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Burlington Says Gun Control Is Not Outlandish

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Burlington Mayor Miro Weinberger speaks at the Statehouse, as gun-rights activists look on. - TERRI HALLENBECK
  • TERRI HALLENBECK
  • Burlington Mayor Miro Weinberger speaks at the Statehouse, as gun-rights activists look on.
Burlington Mayor Miro Weinberger brought new ammunition to the fight over gun control Thursday, as he urged state legislators to let Vermont's largest city ban guns in bars and make other firearms restrictions.

Two years after Burlington residents voted for three gun-control measures — and a year after state lawmakers dismissed the charter changes as unconstitutional — Mayor Miro Weinberger tried to make the case to legislators that there’s nothing outlandish about what the city wants to do. He argued that the three gun-control measures the voters approved are legal, doable and accepted elsewhere.

“I think we made a stronger case this year,” Weinberger said after speaking at the Statehouse. “I sense it’s being treated differently.”

Earlier, Weinberger told the House Government Operations Committee, as about a dozen gun-rights activists waited to counter his arguments: "Gun safety is not an area where Burlington is trying to chart some new path. Today, we are trying to catch up with laws in Texas, Montana, and Alaska."

Sixteen states ban firearms in bars and restaurants, according to information Burlington city attorney Eileen Blackwood supplied the committee. 

Along with banning guns in bars, city voters in 2014 approved measures to require city residents to lock up guns in their homes and to allow police to seize guns in cases of domestic violence. Burlington voters’ wishes are irrelevant, however, unless the legislature approves the changes to the city’s charter.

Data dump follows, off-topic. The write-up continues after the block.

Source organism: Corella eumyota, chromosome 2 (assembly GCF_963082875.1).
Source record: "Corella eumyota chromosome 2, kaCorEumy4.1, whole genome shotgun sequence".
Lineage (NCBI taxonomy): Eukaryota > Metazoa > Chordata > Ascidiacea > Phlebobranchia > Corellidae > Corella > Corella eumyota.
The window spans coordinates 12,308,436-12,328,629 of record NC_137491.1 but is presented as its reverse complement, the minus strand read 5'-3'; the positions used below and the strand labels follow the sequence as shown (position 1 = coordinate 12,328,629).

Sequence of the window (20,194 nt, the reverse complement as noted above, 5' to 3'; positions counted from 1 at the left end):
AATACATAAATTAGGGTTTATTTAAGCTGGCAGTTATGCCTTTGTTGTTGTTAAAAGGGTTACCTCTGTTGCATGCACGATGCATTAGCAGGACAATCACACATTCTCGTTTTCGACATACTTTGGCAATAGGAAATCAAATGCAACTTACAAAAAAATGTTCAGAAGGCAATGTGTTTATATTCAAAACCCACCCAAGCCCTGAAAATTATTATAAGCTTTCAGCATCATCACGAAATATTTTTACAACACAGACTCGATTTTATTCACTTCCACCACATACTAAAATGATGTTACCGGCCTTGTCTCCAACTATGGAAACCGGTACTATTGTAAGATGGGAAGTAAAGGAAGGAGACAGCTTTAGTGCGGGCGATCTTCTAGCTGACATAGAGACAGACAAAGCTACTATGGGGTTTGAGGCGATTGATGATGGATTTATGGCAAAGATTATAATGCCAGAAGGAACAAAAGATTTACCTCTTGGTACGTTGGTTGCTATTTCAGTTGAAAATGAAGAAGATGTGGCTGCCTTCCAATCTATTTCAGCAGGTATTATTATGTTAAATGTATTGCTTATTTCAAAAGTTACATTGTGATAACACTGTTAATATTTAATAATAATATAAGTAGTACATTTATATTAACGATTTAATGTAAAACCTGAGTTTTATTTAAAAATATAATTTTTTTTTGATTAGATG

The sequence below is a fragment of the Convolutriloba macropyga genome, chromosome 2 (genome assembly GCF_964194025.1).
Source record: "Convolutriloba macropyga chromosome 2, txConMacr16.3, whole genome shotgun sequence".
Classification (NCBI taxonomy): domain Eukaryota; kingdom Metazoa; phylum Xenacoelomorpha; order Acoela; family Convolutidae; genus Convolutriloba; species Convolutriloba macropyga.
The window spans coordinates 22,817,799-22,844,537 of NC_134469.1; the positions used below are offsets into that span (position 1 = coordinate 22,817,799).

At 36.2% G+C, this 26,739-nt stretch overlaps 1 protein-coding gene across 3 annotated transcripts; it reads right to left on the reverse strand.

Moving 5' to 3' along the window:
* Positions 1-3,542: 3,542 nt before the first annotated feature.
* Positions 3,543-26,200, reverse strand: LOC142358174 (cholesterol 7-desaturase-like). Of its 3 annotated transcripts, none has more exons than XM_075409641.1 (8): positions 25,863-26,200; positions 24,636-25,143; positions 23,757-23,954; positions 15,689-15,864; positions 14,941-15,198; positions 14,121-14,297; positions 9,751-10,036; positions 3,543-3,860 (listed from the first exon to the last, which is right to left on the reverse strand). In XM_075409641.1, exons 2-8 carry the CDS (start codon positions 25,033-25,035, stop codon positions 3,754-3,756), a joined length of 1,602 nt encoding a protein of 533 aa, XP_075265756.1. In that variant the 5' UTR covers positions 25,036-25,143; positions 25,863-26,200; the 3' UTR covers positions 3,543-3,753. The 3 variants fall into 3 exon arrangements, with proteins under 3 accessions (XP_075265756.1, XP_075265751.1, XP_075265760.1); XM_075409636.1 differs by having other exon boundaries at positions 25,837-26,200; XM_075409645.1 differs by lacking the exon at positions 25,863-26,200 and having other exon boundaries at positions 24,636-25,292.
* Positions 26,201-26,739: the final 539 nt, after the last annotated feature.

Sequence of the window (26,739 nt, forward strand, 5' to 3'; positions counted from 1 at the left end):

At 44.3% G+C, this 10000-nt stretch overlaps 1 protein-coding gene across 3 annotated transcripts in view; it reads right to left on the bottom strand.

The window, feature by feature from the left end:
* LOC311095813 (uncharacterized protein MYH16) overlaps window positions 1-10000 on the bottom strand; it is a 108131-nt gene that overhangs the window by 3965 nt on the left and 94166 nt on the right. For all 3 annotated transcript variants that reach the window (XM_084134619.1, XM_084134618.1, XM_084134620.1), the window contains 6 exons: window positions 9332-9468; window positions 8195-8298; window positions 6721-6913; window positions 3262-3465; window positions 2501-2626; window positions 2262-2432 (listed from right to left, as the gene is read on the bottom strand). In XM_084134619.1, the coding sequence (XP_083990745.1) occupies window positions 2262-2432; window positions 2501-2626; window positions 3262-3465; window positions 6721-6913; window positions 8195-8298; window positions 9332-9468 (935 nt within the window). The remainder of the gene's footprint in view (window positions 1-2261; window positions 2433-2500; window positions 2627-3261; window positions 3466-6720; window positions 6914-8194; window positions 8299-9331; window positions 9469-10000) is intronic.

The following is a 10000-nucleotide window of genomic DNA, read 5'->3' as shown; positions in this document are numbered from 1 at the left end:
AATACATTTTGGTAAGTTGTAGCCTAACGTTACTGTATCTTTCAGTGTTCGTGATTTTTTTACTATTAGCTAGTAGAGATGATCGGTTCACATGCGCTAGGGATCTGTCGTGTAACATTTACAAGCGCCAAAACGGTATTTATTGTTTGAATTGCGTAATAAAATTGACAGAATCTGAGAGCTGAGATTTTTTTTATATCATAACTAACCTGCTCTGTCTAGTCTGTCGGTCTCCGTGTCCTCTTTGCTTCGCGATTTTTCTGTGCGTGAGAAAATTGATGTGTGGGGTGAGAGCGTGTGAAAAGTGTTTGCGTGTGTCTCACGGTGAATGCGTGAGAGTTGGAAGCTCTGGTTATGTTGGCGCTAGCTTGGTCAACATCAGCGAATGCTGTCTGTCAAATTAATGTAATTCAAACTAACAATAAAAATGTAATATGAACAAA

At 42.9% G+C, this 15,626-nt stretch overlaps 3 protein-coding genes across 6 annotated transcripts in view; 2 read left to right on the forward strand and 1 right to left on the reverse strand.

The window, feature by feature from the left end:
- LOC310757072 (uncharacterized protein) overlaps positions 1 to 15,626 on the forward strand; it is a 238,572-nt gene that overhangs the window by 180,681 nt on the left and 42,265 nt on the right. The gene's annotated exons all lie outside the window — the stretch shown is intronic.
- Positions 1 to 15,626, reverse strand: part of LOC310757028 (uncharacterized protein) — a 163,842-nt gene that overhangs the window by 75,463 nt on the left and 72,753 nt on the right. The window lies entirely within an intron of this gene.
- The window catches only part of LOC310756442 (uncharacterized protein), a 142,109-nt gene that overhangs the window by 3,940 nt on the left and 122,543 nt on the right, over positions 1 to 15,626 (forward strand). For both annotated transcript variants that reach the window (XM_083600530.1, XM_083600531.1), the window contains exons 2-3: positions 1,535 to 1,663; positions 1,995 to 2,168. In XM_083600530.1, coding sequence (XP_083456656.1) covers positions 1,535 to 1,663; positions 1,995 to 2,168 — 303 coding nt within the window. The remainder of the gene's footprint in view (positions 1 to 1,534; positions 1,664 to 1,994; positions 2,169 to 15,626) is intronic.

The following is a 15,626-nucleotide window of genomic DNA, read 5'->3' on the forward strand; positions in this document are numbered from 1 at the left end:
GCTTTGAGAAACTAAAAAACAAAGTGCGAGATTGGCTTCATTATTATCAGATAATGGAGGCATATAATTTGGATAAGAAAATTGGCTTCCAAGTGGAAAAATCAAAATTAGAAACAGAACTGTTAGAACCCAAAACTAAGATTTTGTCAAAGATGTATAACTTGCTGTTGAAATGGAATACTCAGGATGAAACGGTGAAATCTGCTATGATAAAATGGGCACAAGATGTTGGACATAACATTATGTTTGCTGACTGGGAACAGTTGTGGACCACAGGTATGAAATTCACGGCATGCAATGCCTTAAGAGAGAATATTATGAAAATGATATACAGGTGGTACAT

Weinberger sought to counter arguments made last year that the proposed charter changes violate the U.S. Constitution's Second Amendment right to bear arms and a state law that prohibits municipalities from restricting guns. The U.S. Supreme Court has upheld some restrictions on all constitutional rights, Weinberger said. And lawmakers routinely make new state laws that alter old state laws, he noted. Despite the renewed arguments, persuading lawmakers to allow the city to restrict guns remains no easy task.

“Who’s going to pay for the lawsuit?” committee chair Donna Sweaney (D-Windsor) said, after a morning full of testimony. Many believe a court challenge is inevitable if the changes are approved. If the legislature endorses those changes, Sweaney wonders whether the state would have to pay to defend the laws.

She said she has also other concerns and expects her committee to continue discussing the issue next week, before deciding what to do.

Rep. Ron Hubert (R-Milton), a committee member, was more openly hostile to the changes. As legislative lawyer Erik Fitzpatrick explained the proposals, Hubert asked if the gun ban would apply to a person checking into a hotel that has a bar. Yes, Fitzpatrick said.

“So it’s not an anti-drinking bill, it’s an anti-gun bill,” Hubert declared.

After making his pitch the committee, Weinberger met privately with House Speaker Shap Smith (D-Morristown). Smith has been clear that he sees legal problems with the charter changes and a lack of interest among his members to push the issue.

After hearing Weinberger’s new arguments, Smith said simply, “My view remains the same.”

For Weinberger, a Democrat whom many believe aspires to higher office, pursuing gun control in Vermont could be a political gamble. Smith, Gov. Peter Shumlin and Sen. Bernie Sanders (I-Vt.) are among those in a long line Vermont politicians who, loathe to rile gun-rights activists, have walked a careful line on gun control.

As he stood in the Statehouse hallway after testifying, Weinberger made it clear he has given that concern some thought, but he contended the tenor of opinion has changed. “I think there’s been a broad cultural shift in this country and to some degree in Vermont,” Weinberger said. “Am I doomed? I don’t see the numbers in that.”

Back in the committee hearing, gun-rights activists lined up to speak against the charter changes. A short time later, as Sweaney ate lunch, a phone message sat on top of a pile of papers from a woman urging her to defeat the Burlington charter changes.


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